Copy; similar to move (mv) but the original file or directory remains intact; to copy a directory, use cp -r olddir newdir.
exit (or CTRL-D)
Exit from newgrp command; also exit the command prompt, log off.
ln -s filename index.html
Make index.html an alias for filename; you should have a file named index.html in every Web directory.
List all files in the current directory with lots of information, including date last updated (omit l for a simple list).
Make (create) a directory named directoryname.
Rename (move) the file oldpath/oldname to newpath/newname. Either oldpath or newpath may be omitted, in which case the current directory is used. If oldname is a directory, the directory and all the files within it are moved to the new location. If newname is a directory, then oldname is moved inside of newname. To move a file or directory in another directory to the current directory, replace newpath/newname with a dot (.).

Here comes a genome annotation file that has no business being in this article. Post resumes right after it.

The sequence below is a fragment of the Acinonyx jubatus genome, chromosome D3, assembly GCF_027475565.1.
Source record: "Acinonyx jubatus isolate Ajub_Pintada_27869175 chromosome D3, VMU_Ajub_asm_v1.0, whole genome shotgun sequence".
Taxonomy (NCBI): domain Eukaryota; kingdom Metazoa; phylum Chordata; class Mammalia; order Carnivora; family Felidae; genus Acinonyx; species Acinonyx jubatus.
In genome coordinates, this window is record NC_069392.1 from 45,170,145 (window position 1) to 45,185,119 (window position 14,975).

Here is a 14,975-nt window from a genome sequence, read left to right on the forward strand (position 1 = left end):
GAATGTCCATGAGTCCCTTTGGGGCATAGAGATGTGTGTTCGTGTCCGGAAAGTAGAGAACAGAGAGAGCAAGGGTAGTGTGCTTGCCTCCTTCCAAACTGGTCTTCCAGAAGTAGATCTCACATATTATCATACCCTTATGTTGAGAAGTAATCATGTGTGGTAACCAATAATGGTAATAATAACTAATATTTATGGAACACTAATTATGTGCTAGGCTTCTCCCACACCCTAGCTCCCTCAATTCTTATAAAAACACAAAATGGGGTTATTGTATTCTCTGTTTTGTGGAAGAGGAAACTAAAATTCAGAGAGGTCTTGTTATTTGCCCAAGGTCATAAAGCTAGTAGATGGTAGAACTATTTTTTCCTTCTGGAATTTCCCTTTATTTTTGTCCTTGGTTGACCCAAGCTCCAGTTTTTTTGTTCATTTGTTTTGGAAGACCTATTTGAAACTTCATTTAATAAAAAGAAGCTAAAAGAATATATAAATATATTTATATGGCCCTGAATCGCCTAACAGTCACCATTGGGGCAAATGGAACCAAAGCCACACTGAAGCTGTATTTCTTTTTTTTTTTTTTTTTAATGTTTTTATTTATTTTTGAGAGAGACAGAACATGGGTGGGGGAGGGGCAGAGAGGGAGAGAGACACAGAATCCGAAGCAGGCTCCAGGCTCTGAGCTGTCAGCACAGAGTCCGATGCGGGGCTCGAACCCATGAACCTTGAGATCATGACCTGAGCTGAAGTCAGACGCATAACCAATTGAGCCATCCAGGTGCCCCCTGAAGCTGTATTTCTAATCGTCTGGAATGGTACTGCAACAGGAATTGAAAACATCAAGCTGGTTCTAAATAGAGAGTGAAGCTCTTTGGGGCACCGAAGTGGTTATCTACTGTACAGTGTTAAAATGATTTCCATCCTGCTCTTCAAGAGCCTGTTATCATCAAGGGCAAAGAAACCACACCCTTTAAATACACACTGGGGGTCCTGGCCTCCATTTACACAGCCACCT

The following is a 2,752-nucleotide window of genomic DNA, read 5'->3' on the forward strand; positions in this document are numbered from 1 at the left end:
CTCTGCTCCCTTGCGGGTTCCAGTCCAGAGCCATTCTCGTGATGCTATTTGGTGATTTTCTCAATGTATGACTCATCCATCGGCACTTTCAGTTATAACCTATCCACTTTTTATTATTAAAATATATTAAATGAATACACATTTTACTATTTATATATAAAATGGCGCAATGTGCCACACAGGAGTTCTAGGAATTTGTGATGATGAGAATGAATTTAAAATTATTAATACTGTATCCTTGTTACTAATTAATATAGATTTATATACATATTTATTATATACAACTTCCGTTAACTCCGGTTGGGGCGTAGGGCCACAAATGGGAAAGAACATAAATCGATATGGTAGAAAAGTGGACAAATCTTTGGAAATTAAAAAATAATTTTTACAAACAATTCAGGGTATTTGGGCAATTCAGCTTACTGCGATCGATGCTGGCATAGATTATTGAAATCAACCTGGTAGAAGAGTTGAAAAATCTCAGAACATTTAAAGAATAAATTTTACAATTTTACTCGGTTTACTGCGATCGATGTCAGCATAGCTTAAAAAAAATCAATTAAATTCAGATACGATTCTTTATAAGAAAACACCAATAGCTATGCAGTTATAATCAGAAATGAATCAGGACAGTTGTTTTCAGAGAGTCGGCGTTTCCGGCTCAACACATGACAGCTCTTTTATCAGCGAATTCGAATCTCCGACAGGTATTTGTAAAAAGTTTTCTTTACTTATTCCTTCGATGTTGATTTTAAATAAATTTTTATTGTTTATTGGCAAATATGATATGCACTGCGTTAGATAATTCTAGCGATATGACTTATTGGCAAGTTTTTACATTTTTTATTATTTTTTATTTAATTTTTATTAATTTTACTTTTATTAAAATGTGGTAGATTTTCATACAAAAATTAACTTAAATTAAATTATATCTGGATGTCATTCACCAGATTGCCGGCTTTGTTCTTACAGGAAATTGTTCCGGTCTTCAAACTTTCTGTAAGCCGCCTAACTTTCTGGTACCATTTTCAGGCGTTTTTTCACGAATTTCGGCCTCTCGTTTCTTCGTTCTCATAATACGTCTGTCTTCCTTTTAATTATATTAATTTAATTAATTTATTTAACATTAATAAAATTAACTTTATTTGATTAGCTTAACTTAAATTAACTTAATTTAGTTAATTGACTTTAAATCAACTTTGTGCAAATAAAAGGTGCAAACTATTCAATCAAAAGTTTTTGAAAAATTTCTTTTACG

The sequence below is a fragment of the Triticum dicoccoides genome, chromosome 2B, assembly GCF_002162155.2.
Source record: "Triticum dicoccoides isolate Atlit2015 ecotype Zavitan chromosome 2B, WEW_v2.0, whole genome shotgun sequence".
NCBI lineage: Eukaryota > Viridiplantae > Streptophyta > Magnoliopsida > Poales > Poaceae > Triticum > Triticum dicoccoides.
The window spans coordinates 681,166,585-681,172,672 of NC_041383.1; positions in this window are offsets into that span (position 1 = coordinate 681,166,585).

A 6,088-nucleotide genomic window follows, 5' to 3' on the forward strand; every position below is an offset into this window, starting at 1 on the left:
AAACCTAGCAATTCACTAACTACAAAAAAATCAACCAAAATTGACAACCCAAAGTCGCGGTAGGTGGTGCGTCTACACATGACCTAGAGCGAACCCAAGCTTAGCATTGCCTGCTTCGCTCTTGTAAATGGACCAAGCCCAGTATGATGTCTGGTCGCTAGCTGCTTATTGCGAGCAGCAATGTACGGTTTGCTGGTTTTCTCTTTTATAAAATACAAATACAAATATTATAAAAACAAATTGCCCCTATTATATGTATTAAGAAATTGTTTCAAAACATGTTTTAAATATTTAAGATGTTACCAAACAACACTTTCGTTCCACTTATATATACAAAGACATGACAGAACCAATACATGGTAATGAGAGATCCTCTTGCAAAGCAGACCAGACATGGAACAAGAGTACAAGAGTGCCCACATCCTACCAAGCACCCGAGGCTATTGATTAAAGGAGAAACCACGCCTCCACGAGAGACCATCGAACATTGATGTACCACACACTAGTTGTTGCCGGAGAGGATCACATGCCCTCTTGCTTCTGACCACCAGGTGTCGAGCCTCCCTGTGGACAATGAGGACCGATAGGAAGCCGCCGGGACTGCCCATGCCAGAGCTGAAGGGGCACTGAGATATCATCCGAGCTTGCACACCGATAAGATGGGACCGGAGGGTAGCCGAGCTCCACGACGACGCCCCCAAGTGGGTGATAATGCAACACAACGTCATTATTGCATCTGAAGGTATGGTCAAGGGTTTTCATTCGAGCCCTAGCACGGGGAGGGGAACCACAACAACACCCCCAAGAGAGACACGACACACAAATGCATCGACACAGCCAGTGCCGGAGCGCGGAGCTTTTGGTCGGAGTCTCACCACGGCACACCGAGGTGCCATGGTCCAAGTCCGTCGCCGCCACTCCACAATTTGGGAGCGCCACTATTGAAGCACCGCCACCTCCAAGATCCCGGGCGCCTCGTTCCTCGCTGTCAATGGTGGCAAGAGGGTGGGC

Edit the file named filename; use <CNTL>- x to quit; for more information on pico, see the Academic Technology and Networks document Pine & Pico Introduction.
Enter your electronic mailbox; type q to quit; for more information on pine, see the Academic Technology and Networks document Pine & Pico Introduction.
Display present working directory.
There isn't a rename command; you move (mv) the file to its new name.
Remove (delete) all files beginning with filestem; if you omit the asterisk (*), you must specify the complete file name; if you omit filestem (specifying only the asterisk), you'll delete all the files in the current directory.
rm -r directoryname
Remove (delete) the directory named directoryname and all the files in it.
The command you issue on fog when you log onto your userid for the first time; homepage creates your public_html directory and makes it known on the fog.ccsf.cc.ca.us machine as http://fog.ccsf.cc.ca.us/~userid/. The command also creates a skeleton index.html file with the correct permissions; you will need to edit the file.